In the adjoining function room, known as the Gransha room, 400 members and guests of the Northern Ireland Junior Motorcycle club, including almost 100 children, were holding their annual dance, but the guests in the Peacock room took the main force of the bomb. Those who could—men and women, old and young—emerged screaming, with their hair, clothes and bodies on fire and scrambled out of the burning ruin. In addition to the many guests in the hotel that evening, there were in the region of 90 staff on the premises.

Eye-witnesses told of hotel guests with limbs blown off who must have been dead or who lay dying in the flames, which spread rapidly, as the burning petrol flowed across the floors. By the time the police received the bomb warning and set out for the hotel the doomed building was well alight.

The IRA killed 12 innocent people that night. Altogether some 33 people were injured, all suffering various degrees of burns. The number of those who to this day live with the mental scars remains unknown.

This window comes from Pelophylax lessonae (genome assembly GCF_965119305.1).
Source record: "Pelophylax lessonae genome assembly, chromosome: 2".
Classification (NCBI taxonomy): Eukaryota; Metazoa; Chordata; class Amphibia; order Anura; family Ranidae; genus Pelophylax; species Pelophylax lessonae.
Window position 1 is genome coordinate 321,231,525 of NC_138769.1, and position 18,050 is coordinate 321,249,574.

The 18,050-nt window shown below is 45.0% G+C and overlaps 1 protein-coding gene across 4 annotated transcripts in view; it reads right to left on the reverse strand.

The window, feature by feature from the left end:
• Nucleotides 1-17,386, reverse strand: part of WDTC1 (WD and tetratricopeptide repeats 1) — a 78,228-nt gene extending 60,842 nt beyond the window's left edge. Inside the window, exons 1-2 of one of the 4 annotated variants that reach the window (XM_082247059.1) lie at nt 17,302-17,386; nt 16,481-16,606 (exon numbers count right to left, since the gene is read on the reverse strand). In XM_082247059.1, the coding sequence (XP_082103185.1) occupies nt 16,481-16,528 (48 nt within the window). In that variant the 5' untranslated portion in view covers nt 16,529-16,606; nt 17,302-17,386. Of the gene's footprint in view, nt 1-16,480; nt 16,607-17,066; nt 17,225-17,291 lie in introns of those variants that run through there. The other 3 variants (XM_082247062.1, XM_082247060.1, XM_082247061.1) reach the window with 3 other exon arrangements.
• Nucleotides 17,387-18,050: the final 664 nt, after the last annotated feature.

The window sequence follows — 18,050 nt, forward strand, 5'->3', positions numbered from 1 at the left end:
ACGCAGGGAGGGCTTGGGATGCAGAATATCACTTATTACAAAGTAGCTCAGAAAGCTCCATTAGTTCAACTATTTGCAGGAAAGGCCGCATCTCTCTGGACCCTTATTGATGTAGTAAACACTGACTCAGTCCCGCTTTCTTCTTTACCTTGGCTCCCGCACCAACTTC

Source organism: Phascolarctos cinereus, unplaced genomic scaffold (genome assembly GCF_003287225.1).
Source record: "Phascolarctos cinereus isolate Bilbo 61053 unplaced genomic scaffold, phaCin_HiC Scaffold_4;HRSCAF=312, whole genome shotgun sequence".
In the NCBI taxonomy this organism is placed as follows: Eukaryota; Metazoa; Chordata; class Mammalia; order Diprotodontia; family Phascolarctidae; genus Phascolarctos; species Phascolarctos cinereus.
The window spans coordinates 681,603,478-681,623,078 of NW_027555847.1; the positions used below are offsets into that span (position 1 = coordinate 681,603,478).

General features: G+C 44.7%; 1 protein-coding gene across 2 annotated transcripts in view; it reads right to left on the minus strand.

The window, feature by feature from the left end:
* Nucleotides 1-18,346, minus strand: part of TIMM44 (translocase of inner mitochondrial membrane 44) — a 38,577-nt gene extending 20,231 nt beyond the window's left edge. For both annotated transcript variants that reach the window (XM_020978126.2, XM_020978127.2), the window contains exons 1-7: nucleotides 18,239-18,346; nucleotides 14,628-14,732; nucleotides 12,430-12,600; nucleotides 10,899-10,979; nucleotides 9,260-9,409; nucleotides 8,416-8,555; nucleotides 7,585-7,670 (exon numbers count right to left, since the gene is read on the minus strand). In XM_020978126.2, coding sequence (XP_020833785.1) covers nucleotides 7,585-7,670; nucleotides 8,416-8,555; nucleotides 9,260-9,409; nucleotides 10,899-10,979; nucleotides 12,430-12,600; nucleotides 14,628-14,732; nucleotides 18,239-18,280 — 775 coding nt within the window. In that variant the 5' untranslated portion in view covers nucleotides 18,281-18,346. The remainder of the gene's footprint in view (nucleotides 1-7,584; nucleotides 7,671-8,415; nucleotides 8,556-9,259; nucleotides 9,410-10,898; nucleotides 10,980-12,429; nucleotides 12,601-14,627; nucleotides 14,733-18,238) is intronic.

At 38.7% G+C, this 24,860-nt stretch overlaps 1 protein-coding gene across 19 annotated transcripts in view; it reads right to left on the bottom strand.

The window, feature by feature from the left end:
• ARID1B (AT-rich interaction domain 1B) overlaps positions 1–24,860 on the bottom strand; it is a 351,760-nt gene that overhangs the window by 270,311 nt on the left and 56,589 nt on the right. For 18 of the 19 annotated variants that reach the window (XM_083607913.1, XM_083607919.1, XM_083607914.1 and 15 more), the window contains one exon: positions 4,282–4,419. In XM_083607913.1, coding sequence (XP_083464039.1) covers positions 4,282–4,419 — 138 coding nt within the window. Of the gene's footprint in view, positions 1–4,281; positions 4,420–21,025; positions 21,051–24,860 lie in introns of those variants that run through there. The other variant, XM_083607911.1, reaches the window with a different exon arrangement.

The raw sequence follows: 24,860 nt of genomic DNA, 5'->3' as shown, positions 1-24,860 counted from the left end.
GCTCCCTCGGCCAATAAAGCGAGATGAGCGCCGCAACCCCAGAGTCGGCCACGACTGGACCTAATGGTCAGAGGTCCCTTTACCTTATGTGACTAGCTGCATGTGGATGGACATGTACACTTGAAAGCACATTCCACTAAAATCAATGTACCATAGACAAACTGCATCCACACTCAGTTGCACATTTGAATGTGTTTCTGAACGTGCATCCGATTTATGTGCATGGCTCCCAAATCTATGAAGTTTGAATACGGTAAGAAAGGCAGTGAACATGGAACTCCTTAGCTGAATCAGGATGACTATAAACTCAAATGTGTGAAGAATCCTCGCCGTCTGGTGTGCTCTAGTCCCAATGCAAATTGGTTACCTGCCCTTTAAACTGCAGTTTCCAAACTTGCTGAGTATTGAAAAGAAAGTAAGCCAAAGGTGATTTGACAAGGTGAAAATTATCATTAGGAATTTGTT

In the aftermath of the massacre, republicans sought to deflect criticism by suggesting that it had not been their intention to kill anyone and that the police were responsible for not acting on the warning. The more things change, the more they remain the same. That craven lie—blaming the police for not acting on the warning—grieves the victims.

The police investigation into the type of bomb used by the IRA found that four times the normal amount of inflammable liquid had been used. Those who planted the bomb at La Mon would have seen through the window, as they attached the bomb, that the room was full of innocent people.